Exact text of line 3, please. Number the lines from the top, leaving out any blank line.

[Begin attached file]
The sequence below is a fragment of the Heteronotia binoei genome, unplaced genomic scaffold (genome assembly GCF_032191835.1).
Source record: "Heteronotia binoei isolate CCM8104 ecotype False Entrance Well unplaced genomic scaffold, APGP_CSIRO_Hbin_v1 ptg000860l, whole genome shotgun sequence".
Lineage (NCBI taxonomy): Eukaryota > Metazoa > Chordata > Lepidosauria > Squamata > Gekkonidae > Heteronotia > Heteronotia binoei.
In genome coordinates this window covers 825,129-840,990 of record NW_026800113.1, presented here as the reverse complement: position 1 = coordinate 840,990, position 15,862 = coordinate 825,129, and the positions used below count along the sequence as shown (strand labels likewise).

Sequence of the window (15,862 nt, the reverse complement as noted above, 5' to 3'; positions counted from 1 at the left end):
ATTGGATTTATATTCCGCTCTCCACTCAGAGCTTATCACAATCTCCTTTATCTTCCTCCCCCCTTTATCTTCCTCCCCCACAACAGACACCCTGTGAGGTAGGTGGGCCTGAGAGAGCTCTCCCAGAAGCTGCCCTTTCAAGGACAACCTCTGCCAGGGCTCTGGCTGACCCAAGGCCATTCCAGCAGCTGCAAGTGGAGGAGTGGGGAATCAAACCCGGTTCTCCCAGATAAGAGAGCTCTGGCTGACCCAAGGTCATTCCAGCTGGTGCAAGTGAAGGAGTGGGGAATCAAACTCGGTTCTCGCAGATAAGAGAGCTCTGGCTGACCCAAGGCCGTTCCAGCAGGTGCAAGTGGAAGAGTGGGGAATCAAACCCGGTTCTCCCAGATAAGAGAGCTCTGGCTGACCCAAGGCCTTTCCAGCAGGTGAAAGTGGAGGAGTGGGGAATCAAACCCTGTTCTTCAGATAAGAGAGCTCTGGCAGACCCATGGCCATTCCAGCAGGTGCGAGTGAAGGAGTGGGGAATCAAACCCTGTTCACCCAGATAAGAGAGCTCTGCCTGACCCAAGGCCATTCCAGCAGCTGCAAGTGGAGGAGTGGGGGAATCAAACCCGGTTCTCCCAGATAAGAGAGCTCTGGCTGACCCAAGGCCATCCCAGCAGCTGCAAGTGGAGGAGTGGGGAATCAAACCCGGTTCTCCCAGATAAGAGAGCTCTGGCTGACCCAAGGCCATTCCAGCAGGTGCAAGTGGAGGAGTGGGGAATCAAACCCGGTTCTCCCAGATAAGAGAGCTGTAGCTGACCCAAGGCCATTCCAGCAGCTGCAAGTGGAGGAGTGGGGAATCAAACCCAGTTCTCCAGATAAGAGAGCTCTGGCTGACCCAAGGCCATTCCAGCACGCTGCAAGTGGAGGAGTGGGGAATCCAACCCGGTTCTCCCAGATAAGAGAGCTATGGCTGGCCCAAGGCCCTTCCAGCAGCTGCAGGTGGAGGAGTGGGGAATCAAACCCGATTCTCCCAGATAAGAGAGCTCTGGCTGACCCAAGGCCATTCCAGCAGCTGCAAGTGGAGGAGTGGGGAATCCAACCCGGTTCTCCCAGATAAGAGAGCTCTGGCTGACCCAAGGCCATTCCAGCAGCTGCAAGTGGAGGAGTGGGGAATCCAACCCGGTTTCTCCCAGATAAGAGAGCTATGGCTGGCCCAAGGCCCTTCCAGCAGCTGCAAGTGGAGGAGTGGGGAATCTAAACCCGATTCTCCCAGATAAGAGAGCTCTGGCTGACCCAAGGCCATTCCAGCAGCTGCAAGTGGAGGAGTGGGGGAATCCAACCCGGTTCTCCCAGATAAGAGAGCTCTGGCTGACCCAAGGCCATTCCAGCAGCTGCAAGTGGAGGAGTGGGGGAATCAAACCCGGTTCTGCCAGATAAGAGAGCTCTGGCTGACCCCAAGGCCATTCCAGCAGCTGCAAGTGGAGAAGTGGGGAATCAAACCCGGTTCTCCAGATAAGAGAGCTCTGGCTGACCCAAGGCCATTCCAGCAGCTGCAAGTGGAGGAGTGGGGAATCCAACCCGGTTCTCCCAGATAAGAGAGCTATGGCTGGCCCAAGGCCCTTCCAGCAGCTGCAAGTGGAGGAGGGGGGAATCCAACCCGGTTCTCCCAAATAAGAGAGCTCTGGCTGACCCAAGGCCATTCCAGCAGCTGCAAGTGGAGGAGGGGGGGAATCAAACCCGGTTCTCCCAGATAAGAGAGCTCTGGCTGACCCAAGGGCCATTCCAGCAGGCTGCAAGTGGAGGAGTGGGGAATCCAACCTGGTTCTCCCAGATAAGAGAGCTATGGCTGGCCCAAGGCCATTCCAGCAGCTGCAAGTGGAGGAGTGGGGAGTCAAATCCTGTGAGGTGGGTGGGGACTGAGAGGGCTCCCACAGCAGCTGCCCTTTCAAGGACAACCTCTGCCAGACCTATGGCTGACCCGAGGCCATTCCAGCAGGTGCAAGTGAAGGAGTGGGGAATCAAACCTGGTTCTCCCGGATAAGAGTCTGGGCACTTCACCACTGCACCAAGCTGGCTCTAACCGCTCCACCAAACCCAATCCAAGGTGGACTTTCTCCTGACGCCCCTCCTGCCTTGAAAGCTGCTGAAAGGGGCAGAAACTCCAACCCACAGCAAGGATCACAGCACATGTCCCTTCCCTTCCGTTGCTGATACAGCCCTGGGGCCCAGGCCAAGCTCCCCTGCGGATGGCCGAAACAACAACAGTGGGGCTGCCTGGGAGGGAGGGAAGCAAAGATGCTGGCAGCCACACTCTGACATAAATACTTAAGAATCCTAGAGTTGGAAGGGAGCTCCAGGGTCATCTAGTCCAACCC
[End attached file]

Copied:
Lineage (NCBI taxonomy): Eukaryota > Metazoa > Chordata > Lepidosauria > Squamata > Gekkonidae > Heteronotia > Heteronotia binoei.